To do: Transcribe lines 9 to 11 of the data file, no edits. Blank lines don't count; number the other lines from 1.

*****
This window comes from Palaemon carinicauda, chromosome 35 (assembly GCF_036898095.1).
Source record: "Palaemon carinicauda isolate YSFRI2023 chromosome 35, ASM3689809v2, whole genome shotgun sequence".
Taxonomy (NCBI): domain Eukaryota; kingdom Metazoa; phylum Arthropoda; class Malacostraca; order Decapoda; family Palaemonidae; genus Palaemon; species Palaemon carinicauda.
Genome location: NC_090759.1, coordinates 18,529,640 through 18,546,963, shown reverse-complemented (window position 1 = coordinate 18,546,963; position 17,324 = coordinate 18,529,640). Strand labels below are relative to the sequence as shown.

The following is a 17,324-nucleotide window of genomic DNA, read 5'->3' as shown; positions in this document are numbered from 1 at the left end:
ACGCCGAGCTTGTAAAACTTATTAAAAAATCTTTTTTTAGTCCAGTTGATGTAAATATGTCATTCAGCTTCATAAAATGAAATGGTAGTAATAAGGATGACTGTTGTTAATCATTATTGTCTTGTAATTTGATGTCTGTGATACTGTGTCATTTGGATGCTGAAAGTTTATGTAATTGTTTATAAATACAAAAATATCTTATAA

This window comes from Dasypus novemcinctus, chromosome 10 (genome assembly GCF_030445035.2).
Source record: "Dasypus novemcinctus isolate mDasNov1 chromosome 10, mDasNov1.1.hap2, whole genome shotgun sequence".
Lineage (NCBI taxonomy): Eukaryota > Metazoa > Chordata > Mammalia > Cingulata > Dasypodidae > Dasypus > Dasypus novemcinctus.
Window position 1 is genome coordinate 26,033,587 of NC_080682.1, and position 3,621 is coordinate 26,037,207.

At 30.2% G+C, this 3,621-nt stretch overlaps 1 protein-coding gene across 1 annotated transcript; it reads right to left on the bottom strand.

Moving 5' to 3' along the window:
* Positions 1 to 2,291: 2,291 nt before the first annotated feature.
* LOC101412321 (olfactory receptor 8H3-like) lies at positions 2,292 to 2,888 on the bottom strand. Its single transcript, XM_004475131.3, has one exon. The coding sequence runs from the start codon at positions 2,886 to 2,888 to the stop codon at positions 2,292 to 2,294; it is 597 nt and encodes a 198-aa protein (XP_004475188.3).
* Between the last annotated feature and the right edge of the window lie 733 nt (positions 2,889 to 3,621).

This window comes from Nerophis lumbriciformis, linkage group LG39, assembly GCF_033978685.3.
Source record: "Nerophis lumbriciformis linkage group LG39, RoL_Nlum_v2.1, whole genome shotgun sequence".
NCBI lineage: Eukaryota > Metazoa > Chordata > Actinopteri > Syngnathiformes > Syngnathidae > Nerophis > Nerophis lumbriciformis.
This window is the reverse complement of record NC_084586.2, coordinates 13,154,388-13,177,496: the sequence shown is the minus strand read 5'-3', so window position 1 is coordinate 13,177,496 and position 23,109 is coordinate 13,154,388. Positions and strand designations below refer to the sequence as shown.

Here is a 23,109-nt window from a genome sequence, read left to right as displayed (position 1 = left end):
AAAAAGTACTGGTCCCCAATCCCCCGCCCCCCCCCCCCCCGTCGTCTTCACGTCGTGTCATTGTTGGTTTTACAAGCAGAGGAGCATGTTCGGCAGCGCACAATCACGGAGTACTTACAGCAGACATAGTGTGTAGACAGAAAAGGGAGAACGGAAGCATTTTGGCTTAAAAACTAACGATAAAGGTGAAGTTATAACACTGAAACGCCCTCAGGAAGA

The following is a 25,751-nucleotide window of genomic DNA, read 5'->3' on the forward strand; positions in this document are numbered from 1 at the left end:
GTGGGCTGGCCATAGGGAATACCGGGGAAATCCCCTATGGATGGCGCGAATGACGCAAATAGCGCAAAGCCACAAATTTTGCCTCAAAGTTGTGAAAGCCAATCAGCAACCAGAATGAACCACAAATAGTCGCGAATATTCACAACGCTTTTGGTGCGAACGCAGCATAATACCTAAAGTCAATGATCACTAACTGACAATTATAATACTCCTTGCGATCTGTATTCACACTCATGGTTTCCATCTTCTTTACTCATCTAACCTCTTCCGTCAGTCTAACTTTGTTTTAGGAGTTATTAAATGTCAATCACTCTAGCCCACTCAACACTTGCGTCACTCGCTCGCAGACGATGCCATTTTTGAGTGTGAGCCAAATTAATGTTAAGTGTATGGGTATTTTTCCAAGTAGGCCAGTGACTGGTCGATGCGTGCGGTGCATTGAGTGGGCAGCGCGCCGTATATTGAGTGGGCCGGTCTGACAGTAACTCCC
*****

Lineage (NCBI taxonomy): Eukaryota > Metazoa > Chordata > Mammalia > Cingulata > Dasypodidae > Dasypus > Dasypus novemcinctus.
Window position 1 is genome coordinate 26,033,587 of NC_080682.1, and position 3,621 is coordinate 26,037,207.

At 30.2% G+C, this 3,621-nt stretch overlaps 1 protein-coding gene across 1 annotated transcript; it reads right to left on the bottom strand.